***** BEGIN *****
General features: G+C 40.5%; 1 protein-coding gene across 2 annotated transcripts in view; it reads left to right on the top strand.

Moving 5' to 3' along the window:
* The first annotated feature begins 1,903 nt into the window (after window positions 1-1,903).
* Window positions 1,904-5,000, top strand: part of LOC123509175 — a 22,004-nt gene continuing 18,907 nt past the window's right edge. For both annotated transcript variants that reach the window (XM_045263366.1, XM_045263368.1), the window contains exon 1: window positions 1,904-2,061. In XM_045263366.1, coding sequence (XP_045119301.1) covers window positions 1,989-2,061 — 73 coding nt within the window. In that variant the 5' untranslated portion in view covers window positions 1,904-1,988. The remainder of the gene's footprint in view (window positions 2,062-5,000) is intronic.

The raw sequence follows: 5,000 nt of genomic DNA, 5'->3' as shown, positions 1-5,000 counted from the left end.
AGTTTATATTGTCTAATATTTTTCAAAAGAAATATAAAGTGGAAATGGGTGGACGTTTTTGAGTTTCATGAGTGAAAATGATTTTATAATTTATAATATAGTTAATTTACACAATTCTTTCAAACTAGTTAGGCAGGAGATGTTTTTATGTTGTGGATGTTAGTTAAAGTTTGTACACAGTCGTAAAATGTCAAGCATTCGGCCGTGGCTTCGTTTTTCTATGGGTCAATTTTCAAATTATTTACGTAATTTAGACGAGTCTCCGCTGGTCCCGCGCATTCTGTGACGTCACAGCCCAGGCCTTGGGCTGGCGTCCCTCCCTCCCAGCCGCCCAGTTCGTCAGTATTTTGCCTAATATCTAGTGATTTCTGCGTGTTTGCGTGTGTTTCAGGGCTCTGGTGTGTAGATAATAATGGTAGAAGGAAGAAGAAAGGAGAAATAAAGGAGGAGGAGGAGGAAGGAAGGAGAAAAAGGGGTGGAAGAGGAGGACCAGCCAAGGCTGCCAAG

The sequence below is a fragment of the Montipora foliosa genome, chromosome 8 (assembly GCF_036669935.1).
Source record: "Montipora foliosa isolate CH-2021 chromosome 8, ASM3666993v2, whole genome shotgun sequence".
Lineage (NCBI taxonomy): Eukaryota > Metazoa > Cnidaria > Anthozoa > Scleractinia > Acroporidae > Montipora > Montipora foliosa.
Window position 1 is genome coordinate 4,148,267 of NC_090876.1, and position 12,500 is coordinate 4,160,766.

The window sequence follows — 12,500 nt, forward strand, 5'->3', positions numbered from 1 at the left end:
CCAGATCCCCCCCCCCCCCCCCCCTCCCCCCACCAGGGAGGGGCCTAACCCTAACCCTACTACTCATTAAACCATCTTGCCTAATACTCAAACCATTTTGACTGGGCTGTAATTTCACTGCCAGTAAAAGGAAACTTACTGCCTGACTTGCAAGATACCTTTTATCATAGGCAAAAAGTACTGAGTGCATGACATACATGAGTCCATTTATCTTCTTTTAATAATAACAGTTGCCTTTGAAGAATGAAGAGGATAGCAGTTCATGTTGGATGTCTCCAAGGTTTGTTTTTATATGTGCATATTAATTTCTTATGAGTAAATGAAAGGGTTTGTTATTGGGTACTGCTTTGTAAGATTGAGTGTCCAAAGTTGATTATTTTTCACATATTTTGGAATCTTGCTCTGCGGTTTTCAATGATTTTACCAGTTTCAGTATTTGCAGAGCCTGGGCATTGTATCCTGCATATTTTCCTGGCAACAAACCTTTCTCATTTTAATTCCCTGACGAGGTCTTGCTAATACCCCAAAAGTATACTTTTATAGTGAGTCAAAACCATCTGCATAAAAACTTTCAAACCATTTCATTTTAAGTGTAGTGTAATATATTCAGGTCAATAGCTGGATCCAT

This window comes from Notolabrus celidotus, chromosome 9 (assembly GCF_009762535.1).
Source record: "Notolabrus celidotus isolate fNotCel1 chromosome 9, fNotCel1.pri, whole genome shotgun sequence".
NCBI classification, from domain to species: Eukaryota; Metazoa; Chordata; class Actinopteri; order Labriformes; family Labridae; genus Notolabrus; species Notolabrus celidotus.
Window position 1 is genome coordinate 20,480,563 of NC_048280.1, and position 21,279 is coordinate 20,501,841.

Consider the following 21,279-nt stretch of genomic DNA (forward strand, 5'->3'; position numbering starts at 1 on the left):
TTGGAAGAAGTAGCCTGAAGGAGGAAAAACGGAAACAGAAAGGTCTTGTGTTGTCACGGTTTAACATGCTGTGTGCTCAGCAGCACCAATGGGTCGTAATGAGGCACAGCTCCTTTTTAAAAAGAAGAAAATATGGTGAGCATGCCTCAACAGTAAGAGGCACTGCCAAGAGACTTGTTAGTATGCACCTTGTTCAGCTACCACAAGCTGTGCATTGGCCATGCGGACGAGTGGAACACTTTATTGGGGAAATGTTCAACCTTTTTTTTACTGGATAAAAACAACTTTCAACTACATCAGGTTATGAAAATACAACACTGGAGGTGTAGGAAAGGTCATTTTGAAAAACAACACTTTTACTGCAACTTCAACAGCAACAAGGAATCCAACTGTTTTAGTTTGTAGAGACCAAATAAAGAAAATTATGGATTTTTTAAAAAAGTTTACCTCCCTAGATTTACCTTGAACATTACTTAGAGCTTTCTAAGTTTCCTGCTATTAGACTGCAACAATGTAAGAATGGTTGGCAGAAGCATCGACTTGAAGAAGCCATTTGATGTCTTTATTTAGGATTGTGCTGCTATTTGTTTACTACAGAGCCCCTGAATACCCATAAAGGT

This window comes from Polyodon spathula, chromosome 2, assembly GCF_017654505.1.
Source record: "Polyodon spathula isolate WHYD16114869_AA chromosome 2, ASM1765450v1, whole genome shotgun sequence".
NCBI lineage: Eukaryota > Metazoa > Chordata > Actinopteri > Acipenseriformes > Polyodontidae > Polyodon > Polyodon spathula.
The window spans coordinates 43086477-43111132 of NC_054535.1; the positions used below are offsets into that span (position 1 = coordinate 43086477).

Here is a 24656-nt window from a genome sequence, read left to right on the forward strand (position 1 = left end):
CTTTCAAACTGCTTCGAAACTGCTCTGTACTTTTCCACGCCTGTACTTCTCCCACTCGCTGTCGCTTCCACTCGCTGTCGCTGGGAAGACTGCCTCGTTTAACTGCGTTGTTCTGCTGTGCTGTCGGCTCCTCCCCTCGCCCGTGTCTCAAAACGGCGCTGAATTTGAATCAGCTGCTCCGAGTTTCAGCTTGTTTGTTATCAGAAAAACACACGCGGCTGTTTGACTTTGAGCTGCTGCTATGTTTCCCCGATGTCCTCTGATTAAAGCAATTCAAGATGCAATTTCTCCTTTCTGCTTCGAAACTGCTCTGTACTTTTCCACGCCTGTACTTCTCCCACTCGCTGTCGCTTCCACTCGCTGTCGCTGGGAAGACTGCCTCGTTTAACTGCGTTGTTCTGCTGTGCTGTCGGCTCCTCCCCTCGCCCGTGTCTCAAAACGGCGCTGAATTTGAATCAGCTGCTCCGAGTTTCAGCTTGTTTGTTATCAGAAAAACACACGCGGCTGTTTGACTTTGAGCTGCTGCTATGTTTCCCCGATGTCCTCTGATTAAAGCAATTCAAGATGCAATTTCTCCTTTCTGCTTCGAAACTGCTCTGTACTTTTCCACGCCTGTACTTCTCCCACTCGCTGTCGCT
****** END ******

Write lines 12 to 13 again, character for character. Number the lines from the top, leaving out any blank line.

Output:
CCAGATCCCCCCCCCCCCCCCCCCTCCCCCCACCAGGGAGGGGCCTAACCCTAACCCTACTACTCATTAAACCATCTTGCCTAATACTCAAACCATTTTGACTGGGCTGTAATTTCACTGCCAGTAAAAGGAAACTTACTGCCTGACTTGCAAGATACCTTTTATCATAGGCAAAAAGTACTGAGTGCATGACATACATGAGTCCATTTATCTTCTTTTAATAATAACAGTTGCCTTTGAAGAATGAAGAGGATAGCAGTTCATGTTGGATGTCTCCAAGGTTTGTTTTTATATGTGCATATTAATTTCTTATGAGTAAATGAAAGGGTTTGTTATTGGGTACTGCTTTGTAAGATTGAGTGTCCAAAGTTGATTATTTTTCACATATTTTGGAATCTTGCTCTGCGGTTTTCAATGATTTTACCAGTTTCAGTATTTGCAGAGCCTGGGCATTGTATCCTGCATATTTTCCTGGCAACAAACCTTTCTCATTTTAATTCCCTGACGAGGTCTTGCTAATACCCCAAAAGTATACTTTTATAGTGAGTCAAAACCATCTGCATAAAAACTTTCAAACCATTTCATTTTAAGTGTAGTGTAATATATTCAGGTCAATAGCTGGATCCAT

This window comes from Notolabrus celidotus, chromosome 9 (assembly GCF_009762535.1).